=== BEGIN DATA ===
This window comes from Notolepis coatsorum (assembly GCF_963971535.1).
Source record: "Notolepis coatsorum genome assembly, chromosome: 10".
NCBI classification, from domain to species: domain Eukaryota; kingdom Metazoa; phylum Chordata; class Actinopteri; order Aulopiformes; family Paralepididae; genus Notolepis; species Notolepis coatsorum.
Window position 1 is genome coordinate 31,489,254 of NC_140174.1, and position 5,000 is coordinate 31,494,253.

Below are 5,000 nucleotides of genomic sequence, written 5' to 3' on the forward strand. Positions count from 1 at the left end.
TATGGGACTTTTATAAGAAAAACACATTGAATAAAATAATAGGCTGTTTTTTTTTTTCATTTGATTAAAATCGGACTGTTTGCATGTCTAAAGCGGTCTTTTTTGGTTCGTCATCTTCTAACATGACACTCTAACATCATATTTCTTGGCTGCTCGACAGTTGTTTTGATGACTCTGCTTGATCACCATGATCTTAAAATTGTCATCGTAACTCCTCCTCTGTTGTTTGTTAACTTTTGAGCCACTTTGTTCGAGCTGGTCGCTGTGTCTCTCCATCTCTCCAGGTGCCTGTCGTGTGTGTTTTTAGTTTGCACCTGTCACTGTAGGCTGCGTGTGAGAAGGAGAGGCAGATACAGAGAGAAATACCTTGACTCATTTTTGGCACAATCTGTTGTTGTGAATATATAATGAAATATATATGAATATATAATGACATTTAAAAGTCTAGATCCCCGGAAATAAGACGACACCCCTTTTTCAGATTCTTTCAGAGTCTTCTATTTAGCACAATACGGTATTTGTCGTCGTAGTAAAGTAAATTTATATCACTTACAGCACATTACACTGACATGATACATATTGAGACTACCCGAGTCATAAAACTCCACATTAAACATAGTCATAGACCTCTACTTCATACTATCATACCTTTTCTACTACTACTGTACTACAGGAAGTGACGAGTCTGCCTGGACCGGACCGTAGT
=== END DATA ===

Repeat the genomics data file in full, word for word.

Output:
This window comes from Notolepis coatsorum (assembly GCF_963971535.1).
Source record: "Notolepis coatsorum genome assembly, chromosome: 10".
NCBI classification, from domain to species: domain Eukaryota; kingdom Metazoa; phylum Chordata; class Actinopteri; order Aulopiformes; family Paralepididae; genus Notolepis; species Notolepis coatsorum.
Window position 1 is genome coordinate 31,489,254 of NC_140174.1, and position 5,000 is coordinate 31,494,253.

Below are 5,000 nucleotides of genomic sequence, written 5' to 3' on the forward strand. Positions count from 1 at the left end.
TATGGGACTTTTATAAGAAAAACACATTGAATAAAATAATAGGCTGTTTTTTTTTTTCATTTGATTAAAATCGGACTGTTTGCATGTCTAAAGCGGTCTTTTTTGGTTCGTCATCTTCTAACATGACACTCTAACATCATATTTCTTGGCTGCTCGACAGTTGTTTTGATGACTCTGCTTGATCACCATGATCTTAAAATTGTCATCGTAACTCCTCCTCTGTTGTTTGTTAACTTTTGAGCCACTTTGTTCGAGCTGGTCGCTGTGTCTCTCCATCTCTCCAGGTGCCTGTCGTGTGTGTTTTTAGTTTGCACCTGTCACTGTAGGCTGCGTGTGAGAAGGAGAGGCAGATACAGAGAGAAATACCTTGACTCATTTTTGGCACAATCTGTTGTTGTGAATATATAATGAAATATATATGAATATATAATGACATTTAAAAGTCTAGATCCCCGGAAATAAGACGACACCCCTTTTTCAGATTCTTTCAGAGTCTTCTATTTAGCACAATACGGTATTTGTCGTCGTAGTAAAGTAAATTTATATCACTTACAGCACATTACACTGACATGATACATATTGAGACTACCCGAGTCATAAAACTCCACATTAAACATAGTCATAGACCTCTACTTCATACTATCATACCTTTTCTACTACTACTGTACTACAGGAAGTGACGAGTCTGCCTGGACCGGACCGTAGT